Blanc warning for money minded youth

Former France national team boss Laurent Blanc believes football’s young talents run the risk of seriously damaging their career by moving to big clubs too soon.

Brazil vs Denmark: Lucas Moura

By Marcus Chhan in Barcelona

Blanc was speaking at a press conference in Barcelona where he was an honorary guest at the Global Finals of Nike's youth football talent spotting competition called 'The Chance'. He feels today's rising stars need to take better care of their career development and not sacrifice their learning for a big money move to a higher profile club.

With the UEFA Financial Fair Play rules already in place, it was thought that the transfer market might see a sharp slowdown in the summer. However, Paris Saint Germain caught the imagination of the public when they shelled out £40 million for teenager Lucas Moura while his fellow Brazilian Oscar moved to Chelsea for an inflated transfer fee believed to be around £25 million this summer as well.

The amount PSG paid for Moura irritated Manchester United boss Sir Alex Ferguson so much that the Scot, who was keen to add the 19-year-old Brazilian to his squad, publicly criticised the deal. Ferguson, though, was himself involved in a controversial deal back in 2009 when he signed then 16-year-old Paul Pogba. The midfielder left Le Havre under a storm cloud after accusations by the French outfit that the English giants had 'tapped up' their future star player.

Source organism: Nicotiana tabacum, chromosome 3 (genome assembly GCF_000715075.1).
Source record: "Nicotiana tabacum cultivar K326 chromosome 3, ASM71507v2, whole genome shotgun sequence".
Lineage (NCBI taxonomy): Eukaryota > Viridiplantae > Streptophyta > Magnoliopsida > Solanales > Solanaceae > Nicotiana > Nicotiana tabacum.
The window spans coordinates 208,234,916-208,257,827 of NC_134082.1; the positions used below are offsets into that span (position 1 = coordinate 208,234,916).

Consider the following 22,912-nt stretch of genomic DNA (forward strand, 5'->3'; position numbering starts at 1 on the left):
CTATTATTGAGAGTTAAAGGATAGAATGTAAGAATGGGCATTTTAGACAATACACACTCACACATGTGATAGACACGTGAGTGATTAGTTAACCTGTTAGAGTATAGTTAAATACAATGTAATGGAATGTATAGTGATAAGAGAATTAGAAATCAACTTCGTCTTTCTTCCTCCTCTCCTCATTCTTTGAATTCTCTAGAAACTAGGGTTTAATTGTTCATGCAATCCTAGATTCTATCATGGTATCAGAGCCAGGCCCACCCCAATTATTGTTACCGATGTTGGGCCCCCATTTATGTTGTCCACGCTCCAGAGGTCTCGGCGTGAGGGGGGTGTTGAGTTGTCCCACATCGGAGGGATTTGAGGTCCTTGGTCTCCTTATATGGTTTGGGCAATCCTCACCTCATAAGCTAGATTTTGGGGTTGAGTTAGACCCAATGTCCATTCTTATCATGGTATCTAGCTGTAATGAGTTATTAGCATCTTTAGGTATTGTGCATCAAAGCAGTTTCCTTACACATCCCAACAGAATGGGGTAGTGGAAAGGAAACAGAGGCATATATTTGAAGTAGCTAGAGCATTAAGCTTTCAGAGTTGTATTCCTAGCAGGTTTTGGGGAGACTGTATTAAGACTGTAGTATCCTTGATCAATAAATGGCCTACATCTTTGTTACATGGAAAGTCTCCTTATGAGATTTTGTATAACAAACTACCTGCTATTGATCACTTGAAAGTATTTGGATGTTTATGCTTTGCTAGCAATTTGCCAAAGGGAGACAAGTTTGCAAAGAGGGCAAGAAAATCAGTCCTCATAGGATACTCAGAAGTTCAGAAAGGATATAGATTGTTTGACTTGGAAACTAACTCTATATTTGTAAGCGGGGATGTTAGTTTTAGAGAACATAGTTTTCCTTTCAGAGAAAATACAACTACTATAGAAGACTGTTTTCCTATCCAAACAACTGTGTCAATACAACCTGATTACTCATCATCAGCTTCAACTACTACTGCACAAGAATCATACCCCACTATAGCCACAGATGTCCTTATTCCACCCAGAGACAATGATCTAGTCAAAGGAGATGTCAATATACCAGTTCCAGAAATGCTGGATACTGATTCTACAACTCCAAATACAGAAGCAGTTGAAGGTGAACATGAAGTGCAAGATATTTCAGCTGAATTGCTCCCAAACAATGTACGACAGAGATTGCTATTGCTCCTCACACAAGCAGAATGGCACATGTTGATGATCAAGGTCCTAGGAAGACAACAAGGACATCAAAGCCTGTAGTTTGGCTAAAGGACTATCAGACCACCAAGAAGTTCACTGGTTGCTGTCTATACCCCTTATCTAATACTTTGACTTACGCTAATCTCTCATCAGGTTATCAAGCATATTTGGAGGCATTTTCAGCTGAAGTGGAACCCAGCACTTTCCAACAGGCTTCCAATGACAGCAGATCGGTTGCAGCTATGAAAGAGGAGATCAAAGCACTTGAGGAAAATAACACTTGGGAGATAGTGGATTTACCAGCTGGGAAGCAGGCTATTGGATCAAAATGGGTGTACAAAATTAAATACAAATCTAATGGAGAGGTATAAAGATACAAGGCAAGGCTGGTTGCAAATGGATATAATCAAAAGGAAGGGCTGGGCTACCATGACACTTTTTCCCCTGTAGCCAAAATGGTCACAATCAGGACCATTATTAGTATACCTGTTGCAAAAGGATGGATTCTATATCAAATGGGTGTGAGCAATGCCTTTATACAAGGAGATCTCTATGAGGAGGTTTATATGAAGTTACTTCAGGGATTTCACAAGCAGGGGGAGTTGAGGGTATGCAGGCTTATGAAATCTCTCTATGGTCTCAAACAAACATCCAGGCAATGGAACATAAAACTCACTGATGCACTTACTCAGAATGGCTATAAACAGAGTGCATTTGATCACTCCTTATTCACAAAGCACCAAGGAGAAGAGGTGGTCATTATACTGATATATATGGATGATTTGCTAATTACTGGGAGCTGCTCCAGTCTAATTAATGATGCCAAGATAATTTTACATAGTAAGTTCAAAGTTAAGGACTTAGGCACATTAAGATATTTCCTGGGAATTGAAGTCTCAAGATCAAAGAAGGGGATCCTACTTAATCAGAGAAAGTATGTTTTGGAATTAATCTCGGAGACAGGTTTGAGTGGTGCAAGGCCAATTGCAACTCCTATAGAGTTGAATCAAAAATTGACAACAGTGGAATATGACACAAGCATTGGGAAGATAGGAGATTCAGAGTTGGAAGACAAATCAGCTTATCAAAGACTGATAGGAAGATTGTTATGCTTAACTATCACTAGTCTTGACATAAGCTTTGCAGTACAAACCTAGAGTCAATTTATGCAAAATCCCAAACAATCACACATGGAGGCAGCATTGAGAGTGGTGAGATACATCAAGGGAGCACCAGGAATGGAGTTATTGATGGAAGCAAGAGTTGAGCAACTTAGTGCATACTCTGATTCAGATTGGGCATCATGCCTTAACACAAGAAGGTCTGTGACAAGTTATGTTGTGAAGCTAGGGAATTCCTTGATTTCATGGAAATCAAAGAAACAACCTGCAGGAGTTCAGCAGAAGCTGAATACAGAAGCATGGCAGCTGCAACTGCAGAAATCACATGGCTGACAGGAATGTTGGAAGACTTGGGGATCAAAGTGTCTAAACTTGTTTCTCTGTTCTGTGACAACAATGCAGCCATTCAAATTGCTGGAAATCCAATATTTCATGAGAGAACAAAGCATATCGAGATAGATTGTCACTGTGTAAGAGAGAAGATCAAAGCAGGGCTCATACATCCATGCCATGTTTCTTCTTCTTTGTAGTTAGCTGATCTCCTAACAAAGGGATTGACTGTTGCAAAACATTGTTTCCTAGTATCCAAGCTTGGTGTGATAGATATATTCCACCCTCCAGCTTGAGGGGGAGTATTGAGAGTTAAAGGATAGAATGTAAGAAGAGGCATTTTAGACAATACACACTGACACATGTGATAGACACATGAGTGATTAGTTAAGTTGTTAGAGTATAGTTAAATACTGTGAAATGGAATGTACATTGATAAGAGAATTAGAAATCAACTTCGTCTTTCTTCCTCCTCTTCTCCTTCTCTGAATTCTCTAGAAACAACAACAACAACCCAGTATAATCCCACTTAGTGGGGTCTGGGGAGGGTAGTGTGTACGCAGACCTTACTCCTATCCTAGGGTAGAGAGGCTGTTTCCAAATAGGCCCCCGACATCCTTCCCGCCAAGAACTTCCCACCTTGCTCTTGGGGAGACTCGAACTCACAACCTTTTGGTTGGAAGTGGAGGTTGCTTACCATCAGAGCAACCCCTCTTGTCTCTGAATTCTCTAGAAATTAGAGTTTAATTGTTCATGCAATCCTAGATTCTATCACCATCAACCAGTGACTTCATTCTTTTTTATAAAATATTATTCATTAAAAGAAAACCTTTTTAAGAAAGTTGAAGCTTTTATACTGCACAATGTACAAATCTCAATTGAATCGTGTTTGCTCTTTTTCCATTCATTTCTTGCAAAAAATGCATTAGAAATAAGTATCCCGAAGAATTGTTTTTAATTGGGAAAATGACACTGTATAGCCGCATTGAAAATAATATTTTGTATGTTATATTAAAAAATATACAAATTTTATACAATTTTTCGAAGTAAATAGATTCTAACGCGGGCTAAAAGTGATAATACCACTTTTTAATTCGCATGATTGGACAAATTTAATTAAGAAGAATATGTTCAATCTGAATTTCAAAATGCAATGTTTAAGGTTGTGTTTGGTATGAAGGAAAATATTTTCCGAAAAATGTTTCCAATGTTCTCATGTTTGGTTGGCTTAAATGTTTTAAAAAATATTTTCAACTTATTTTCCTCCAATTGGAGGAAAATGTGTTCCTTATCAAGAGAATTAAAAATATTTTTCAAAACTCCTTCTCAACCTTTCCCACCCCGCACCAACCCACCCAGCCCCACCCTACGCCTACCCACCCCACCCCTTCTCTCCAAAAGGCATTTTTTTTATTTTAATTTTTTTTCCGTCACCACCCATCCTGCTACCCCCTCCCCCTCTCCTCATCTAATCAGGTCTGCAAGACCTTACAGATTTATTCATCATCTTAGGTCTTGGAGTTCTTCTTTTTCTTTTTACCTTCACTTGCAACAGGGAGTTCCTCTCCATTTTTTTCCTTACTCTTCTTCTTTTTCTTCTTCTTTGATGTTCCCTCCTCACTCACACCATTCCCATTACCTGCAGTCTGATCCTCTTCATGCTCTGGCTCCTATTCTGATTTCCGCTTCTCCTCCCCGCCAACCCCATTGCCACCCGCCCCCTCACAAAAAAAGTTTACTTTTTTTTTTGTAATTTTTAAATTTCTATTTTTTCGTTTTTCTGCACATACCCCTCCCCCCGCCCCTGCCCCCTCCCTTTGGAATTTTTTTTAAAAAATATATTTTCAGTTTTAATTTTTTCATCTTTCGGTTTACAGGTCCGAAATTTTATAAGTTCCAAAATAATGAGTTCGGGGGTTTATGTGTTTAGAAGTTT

Once at United, Pogba, who was touted as a future France captain, saw limited playing time and his career stalled as a result. In the summer of 2012, the 19-year-old joined Juventus but his tale remains a cautionary note for young footballers in France who are in a hurry to move to bigger clubs for larger pay packets.

"The answer is: Yes. This might have a negative impact on a player's career," Blanc told ESPNSTAR.com through the help of a translator.

Blanc added that France was "in a good position to talk about this situation" because the country has seen a lot of young players aged 15 and 16 opt to leave their homeland before their local club has had the chance to develop their talent fully.

"At the end the player might be miss something in the way he prepares his career and not become an accomplished player just because he decided to make a money move which excites everyone around and to be on the pre-season poster," Blanc said.

"In the end they might have missed something [in the development of their game]. Players who are aged 16, 17 and 18 need to play regular football."

Blanc left his role with the France national team after an unsuccessful Euro 2012 campaign.



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